Last updated March 2012. Planned review date: March 2014
Mood swings and pregnancy
When you find out you’re pregnant, you know that life will never be the same again and you may have very mixed feelings about this. Don’t worry – you’re not alone. It’s normal to have ups and downs during pregnancy and most women experience mood swings at some stage.
Coping with your feelings as well as the other demands of pregnancy can be difficult. This can be worse if you feel you’re not getting enough support or you’re on your own, especially if your pregnancy wasn’t planned. Money worries are common in pregnancy and, if you have any family problems, these can bring added stress when there’s a baby on the way.
While pregnancy can be an incredibly exciting time, you may also be worried about how you’ll cope with becoming a mum, whether you’ll be a good enough parent or how your relationship with your partner will change. Lots of women are frightened about the idea of giving birth and also about the rapid changes going on in their bodies.
Pregnancy hormones, such as oestrogen and progesterone, are likely to be partly to blame for your emotional highs and lows, and you may be more affected in the first three months.
Your body is changing rapidly and you may be feeling unattractive as it expands to accommodate your pregnancy. If you were used to regular rigorous exercise, you may find having to slow down frustrating (click here to read about exercising in pregnancy).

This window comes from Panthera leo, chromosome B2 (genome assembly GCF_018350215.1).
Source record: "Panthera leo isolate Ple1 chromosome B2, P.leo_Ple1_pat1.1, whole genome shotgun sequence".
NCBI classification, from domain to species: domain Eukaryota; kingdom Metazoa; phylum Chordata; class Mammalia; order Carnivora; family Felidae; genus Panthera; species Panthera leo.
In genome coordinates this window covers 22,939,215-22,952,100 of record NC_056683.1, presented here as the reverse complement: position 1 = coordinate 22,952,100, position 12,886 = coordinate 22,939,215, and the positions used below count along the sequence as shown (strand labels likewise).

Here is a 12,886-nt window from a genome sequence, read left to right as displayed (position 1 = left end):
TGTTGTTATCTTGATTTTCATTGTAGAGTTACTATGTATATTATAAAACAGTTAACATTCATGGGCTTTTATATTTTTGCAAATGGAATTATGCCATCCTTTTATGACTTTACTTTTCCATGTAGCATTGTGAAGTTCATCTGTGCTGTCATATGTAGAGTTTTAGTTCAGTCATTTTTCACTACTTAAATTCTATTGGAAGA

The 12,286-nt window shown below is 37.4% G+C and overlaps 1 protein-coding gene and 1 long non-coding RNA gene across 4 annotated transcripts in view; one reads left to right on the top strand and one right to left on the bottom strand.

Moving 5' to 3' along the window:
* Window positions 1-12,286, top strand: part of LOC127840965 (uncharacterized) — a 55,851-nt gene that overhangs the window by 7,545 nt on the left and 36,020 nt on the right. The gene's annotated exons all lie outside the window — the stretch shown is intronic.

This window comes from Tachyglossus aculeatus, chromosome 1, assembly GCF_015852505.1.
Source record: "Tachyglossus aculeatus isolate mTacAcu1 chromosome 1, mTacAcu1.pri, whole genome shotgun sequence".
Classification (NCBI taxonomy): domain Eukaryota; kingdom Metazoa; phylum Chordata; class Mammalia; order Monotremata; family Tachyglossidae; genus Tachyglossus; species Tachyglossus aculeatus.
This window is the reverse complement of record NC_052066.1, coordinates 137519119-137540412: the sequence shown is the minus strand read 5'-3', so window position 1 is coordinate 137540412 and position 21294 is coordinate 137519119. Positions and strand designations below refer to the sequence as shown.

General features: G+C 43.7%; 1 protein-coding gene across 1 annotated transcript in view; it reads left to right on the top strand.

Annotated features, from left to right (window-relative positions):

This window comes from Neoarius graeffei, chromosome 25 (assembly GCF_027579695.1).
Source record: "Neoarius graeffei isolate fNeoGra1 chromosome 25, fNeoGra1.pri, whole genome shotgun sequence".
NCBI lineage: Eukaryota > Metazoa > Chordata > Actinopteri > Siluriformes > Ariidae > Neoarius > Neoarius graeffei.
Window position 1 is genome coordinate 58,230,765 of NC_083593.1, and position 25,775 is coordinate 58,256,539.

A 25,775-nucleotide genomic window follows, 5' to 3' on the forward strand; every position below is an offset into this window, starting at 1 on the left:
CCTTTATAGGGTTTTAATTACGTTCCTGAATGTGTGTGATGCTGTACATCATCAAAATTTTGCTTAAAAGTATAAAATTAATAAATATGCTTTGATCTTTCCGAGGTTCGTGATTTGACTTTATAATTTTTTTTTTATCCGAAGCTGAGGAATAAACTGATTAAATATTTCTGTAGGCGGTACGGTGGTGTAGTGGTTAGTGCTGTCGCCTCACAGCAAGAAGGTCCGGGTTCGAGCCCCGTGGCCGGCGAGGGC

Other stresses in your life, such as work or family illness, may make the extra demands of pregnancy feel more difficult.
All these issues can be an emotional challenge. But knowing the causes and expecting the mood swings should help you (and your partner, family and friends) to deal with them.
What if I really can't cope?
If your mood swings and bouts of feeling low last for more than two weeks, it’s very important to tell your midwife or doctor, as these symptoms might be a sign of a more serious problem.
Symptoms of depression and anxiety affect about 10 to 15 out of every 100 pregnant women. Some women are more likely to develop mental health problems than others (see right) and a few will need more care and treatment than usual because of the effect their illness can have on their health and their baby.
Click here to find out where to go for help.
NHS Choices [accessed September 2011] The pregnancy care planner, General pregnancy topics, Your feelings, www.nhs.uk/Planners/pregnancycareplanner/Pages/Feelings.aspx
Gavin N I, Gaynes B N, Lohr KN et al (2005) Perinatal depression: a systematic review of prevalence and incidence, Obstetrics and Gynecology, 106, 1071–1083
NHS Choices (reviewed 2011) Worrying about the birth www.nhs.uk/Planners/pregnancycareplanner/pages/Worryingaboutbirth.aspx [accessed September 2011].
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